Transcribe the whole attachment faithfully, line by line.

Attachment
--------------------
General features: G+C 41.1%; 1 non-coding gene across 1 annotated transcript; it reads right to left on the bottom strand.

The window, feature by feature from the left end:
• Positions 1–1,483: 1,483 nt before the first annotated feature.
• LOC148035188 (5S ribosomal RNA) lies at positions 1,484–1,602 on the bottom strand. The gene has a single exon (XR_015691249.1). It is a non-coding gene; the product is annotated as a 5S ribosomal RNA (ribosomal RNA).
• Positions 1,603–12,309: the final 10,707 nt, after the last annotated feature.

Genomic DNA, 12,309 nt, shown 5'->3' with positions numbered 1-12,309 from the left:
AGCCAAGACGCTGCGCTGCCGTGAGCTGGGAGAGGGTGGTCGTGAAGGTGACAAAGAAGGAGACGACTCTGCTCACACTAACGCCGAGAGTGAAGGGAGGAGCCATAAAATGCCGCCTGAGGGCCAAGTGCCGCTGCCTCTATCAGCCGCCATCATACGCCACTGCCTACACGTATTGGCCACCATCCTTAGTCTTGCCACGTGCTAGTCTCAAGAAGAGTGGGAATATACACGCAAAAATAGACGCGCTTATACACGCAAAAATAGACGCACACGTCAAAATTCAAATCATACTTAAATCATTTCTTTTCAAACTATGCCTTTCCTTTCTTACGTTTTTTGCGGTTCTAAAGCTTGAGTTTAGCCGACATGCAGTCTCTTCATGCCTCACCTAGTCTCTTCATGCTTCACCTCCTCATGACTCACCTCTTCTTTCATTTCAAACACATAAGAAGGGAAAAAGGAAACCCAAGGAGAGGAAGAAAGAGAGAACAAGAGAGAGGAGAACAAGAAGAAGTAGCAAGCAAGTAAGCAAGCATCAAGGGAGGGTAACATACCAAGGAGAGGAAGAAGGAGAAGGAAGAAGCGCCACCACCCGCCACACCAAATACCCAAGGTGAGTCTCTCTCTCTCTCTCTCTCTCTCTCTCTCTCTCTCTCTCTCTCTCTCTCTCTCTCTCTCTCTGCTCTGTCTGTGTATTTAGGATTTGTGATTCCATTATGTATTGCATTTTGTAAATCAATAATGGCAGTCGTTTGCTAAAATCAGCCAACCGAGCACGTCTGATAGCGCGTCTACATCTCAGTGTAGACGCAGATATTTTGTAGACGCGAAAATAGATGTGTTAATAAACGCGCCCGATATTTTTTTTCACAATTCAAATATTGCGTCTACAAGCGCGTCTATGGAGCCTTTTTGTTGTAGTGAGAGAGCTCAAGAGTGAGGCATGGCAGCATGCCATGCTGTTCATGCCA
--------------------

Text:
General features: G+C 41.1%; 1 non-coding gene across 1 annotated transcript; it reads right to left on the bottom strand.

The window, feature by feature from the left end:
• Positions 1–1,483: 1,483 nt before the first annotated feature.
• LOC148035188 (5S ribosomal RNA) lies at positions 1,484–1,602 on the bottom strand. The gene has a single exon (XR_015691249.1). It is a non-coding gene; the product is annotated as a 5S ribosomal RNA (ribosomal RNA).
• Positions 1,603–12,309: the final 10,707 nt, after the last annotated feature.

Genomic DNA, 12,309 nt, shown 5'->3' with positions numbered 1-12,309 from the left:
AGCCAAGACGCTGCGCTGCCGTGAGCTGGGAGAGGGTGGTCGTGAAGGTGACAAAGAAGGAGACGACTCTGCTCACACTAACGCCGAGAGTGAAGGGAGGAGCCATAAAATGCCGCCTGAGGGCCAAGTGCCGCTGCCTCTATCAGCCGCCATCATACGCCACTGCCTACACGTATTGGCCACCATCCTTAGTCTTGCCACGTGCTAGTCTCAAGAAGAGTGGGAATATACACGCAAAAATAGACGCGCTTATACACGCAAAAATAGACGCACACGTCAAAATTCAAATCATACTTAAATCATTTCTTTTCAAACTATGCCTTTCCTTTCTTACGTTTTTTGCGGTTCTAAAGCTTGAGTTTAGCCGACATGCAGTCTCTTCATGCCTCACCTAGTCTCTTCATGCTTCACCTCCTCATGACTCACCTCTTCTTTCATTTCAAACACATAAGAAGGGAAAAAGGAAACCCAAGGAGAGGAAGAAAGAGAGAACAAGAGAGAGGAGAACAAGAAGAAGTAGCAAGCAAGTAAGCAAGCATCAAGGGAGGGTAACATACCAAGGAGAGGAAGAAGGAGAAGGAAGAAGCGCCACCACCCGCCACACCAAATACCCAAGGTGAGTCTCTCTCTCTCTCTCTCTCTCTCTCTCTCTCTCTCTCTCTCTCTCTCTCTCTCTCTCTCTCTGCTCTGTCTGTGTATTTAGGATTTGTGATTCCATTATGTATTGCATTTTGTAAATCAATAATGGCAGTCGTTTGCTAAAATCAGCCAACCGAGCACGTCTGATAGCGCGTCTACATCTCAGTGTAGACGCAGATATTTTGTAGACGCGAAAATAGATGTGTTAATAAACGCGCCCGATATTTTTTTTCACAATTCAAATATTGCGTCTACAAGCGCGTCTATGGAGCCTTTTTGTTGTAGTGAGAGAGCTCAAGAGTGAGGCATGGCAGCATGCCATGCTGTTCATGCCA